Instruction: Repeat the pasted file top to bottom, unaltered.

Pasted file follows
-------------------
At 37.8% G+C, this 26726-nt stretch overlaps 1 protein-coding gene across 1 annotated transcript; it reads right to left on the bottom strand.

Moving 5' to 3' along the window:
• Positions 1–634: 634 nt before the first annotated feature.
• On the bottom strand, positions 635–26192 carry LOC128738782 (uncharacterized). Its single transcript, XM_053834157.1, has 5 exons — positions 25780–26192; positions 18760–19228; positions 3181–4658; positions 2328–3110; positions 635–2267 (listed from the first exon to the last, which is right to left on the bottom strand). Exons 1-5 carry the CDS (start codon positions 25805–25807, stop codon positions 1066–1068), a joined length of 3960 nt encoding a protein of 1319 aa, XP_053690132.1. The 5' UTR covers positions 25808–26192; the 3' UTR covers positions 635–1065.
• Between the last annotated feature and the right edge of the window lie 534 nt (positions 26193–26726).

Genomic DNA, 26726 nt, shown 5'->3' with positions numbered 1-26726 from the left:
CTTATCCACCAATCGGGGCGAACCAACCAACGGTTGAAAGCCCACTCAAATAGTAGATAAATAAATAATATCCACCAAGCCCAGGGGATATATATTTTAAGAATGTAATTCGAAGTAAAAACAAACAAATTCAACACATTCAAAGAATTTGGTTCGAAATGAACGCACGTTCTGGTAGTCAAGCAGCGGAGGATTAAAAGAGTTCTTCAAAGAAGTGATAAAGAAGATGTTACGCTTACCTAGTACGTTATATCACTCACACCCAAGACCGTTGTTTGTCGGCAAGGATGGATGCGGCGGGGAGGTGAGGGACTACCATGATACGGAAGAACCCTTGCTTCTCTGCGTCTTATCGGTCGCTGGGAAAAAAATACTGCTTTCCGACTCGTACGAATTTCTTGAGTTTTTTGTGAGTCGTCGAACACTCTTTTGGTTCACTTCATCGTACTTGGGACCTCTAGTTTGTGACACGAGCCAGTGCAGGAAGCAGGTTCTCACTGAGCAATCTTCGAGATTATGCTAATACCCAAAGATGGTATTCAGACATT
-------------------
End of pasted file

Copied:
At 37.8% G+C, this 26726-nt stretch overlaps 1 protein-coding gene across 1 annotated transcript; it reads right to left on the bottom strand.

Moving 5' to 3' along the window:
• Positions 1–634: 634 nt before the first annotated feature.
• On the bottom strand, positions 635–26192 carry LOC128738782 (uncharacterized). Its single transcript, XM_053834157.1, has 5 exons — positions 25780–26192; positions 18760–19228; positions 3181–4658; positions 2328–3110; positions 635–2267 (listed from the first exon to the last, which is right to left on the bottom strand). Exons 1-5 carry the CDS (start codon positions 25805–25807, stop codon positions 1066–1068), a joined length of 3960 nt encoding a protein of 1319 aa, XP_053690132.1. The 5' UTR covers positions 25808–26192; the 3' UTR covers positions 635–1065.
• Between the last annotated feature and the right edge of the window lie 534 nt (positions 26193–26726).

Genomic DNA, 26726 nt, shown 5'->3' with positions numbered 1-26726 from the left:
CTTATCCACCAATCGGGGCGAACCAACCAACGGTTGAAAGCCCACTCAAATAGTAGATAAATAAATAATATCCACCAAGCCCAGGGGATATATATTTTAAGAATGTAATTCGAAGTAAAAACAAACAAATTCAACACATTCAAAGAATTTGGTTCGAAATGAACGCACGTTCTGGTAGTCAAGCAGCGGAGGATTAAAAGAGTTCTTCAAAGAAGTGATAAAGAAGATGTTACGCTTACCTAGTACGTTATATCACTCACACCCAAGACCGTTGTTTGTCGGCAAGGATGGATGCGGCGGGGAGGTGAGGGACTACCATGATACGGAAGAACCCTTGCTTCTCTGCGTCTTATCGGTCGCTGGGAAAAAAATACTGCTTTCCGACTCGTACGAATTTCTTGAGTTTTTTGTGAGTCGTCGAACACTCTTTTGGTTCACTTCATCGTACTTGGGACCTCTAGTTTGTGACACGAGCCAGTGCAGGAAGCAGGTTCTCACTGAGCAATCTTCGAGATTATGCTAATACCCAAAGATGGTATTCAGACATT